Purpose No consensus exists regarding the most effective procedure for neovagina formation. We describe our experience with modified single Monti tube colovaginoplasty in pediatric patients with disorders of sexual differentiation. Materials and Methods Six patients were retrospectively identified who underwent primary sigmoid vaginoplasty with a modified single Monti tube between 2009 and 2012. Data were collected from patient charts. The procedure is performed by isolating an 8 to 10 cm segment of distal sigmoid colon or proximal rectum, which is detubularized along the anterior mesentery, folded and retubularized longitudinally, leaving the mesentery in a cephalad position. A channel is dissected in the pelvis to accommodate the neovagina. Results Mean patient age was 12.7 years (range 6 to 17). The primary diagnosis was androgen insensitivity in 3 cases (50%), and Mayer-Rokitansky syndrome, partial androgen insensitivity and persistent cloaca in 1 each (16.7%). Chromosomal analysis revealed 46XY in 4 patients (66.7%). Median followup was 7.9 months (range 3 to 41). One patient who engages in vaginal intercourse reported satisfactory vaginal length without discomfort. In 1 patient an anastomotic stricture developed, which was managed by buccal mucosal grafting. Conclusions Modified single Monti tube sigmoid vaginoplasty is a safe, effective technique for neovagina formation in pediatric patients with disorders of sexual differentiation. Compared to other existing methods, our technique allows for the use of shorter bowel segments with decreased tension of the vascular pedicle.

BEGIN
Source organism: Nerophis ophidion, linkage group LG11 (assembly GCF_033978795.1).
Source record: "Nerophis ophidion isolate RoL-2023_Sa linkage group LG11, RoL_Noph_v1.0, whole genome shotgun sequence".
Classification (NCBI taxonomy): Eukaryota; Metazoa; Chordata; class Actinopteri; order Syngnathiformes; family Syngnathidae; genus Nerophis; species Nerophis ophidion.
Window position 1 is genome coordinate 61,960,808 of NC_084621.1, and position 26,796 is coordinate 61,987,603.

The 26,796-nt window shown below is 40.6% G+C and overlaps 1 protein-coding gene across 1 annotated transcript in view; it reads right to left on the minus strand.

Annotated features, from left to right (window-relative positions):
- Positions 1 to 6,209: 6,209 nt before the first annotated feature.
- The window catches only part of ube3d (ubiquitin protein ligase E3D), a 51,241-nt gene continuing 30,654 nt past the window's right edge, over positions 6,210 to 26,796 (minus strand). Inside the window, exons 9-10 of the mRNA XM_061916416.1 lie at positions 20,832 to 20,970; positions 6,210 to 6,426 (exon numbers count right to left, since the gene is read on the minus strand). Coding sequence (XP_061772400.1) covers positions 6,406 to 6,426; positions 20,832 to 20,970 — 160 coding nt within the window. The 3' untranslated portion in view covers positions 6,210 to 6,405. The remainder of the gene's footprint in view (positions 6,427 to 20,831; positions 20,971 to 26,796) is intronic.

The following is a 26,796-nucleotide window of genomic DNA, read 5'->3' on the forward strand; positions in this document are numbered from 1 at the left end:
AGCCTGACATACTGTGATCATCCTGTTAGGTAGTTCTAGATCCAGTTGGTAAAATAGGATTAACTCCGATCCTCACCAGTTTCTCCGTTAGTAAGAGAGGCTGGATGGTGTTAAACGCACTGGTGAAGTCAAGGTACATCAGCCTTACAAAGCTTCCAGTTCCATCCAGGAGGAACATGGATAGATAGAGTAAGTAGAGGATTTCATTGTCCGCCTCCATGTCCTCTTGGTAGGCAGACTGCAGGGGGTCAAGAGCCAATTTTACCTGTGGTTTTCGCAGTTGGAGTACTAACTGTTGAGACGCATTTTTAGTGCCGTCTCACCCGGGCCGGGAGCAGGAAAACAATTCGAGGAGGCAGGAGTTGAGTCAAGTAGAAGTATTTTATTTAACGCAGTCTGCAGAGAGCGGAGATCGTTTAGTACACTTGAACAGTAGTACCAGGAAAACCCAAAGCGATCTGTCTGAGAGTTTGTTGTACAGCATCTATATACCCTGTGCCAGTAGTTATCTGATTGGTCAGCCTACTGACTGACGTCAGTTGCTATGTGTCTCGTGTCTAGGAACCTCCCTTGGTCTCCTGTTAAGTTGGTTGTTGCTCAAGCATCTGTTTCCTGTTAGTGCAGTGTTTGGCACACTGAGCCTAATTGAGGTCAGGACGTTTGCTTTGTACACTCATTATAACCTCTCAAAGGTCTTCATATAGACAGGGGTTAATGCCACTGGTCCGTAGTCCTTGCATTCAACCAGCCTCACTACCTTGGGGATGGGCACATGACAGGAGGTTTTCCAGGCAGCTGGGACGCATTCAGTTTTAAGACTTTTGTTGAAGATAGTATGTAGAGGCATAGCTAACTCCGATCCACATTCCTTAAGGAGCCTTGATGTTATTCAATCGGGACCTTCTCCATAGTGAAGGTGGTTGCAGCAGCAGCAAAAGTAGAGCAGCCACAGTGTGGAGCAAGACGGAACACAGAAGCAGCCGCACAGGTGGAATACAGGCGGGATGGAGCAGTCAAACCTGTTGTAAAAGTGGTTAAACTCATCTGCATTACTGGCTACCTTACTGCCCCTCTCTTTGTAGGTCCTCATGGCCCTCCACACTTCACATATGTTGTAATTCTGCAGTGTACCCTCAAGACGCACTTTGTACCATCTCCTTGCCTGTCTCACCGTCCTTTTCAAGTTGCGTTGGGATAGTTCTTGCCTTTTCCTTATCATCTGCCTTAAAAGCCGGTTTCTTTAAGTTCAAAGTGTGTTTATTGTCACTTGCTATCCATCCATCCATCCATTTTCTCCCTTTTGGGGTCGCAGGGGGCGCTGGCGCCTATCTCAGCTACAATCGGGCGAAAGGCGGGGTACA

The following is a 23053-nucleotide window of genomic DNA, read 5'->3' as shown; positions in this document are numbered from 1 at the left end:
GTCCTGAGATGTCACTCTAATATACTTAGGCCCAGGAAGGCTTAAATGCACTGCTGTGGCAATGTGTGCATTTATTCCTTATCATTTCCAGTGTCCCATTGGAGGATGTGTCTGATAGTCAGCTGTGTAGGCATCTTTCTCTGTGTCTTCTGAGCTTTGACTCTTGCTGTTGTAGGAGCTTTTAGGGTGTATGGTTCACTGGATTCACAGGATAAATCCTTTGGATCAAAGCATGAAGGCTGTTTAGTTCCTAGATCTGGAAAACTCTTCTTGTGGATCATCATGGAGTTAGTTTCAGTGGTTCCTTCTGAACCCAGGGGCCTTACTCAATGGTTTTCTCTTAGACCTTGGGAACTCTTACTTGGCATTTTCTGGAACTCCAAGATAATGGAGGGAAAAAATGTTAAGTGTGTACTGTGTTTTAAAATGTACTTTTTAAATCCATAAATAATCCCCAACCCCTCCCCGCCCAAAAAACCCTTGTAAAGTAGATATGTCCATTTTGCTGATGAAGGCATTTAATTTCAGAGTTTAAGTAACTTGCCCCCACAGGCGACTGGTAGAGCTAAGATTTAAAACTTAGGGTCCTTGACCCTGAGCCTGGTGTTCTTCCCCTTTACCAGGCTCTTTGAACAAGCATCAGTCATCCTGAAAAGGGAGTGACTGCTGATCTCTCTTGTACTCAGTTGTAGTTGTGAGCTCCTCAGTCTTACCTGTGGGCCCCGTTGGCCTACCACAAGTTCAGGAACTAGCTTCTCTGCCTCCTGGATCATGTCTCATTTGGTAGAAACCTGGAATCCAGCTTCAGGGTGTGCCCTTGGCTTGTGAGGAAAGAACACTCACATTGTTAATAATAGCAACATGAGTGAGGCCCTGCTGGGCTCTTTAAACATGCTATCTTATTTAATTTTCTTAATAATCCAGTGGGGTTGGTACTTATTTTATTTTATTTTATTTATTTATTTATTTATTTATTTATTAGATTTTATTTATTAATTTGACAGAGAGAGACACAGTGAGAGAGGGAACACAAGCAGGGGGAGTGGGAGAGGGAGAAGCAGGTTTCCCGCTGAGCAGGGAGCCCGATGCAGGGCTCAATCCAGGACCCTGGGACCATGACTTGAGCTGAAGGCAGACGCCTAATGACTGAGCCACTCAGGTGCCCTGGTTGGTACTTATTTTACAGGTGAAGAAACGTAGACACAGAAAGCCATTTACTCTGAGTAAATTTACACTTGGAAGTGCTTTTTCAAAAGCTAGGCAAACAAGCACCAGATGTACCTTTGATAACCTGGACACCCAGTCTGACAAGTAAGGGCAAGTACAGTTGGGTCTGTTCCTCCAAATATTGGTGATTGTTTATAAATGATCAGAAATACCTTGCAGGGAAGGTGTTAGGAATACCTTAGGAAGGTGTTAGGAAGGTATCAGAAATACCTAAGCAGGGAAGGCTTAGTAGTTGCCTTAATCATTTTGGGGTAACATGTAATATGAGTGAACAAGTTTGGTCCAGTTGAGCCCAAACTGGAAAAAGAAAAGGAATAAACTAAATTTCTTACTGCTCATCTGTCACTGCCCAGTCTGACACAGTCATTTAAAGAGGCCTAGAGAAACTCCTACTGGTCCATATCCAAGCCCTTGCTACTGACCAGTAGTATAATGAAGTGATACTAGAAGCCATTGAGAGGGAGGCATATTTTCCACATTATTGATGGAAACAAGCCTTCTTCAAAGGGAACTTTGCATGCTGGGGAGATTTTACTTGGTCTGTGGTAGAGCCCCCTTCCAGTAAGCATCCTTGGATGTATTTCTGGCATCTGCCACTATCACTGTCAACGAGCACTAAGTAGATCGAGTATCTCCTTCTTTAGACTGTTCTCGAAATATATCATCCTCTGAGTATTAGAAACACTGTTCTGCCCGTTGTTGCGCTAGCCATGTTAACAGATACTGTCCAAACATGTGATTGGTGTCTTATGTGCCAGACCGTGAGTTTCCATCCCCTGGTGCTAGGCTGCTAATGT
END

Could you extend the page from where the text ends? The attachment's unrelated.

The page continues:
- androgen-insensitivity syndrome
- reconstructive surgical procedures
- sex differentiation
ASJC Scopus subject areas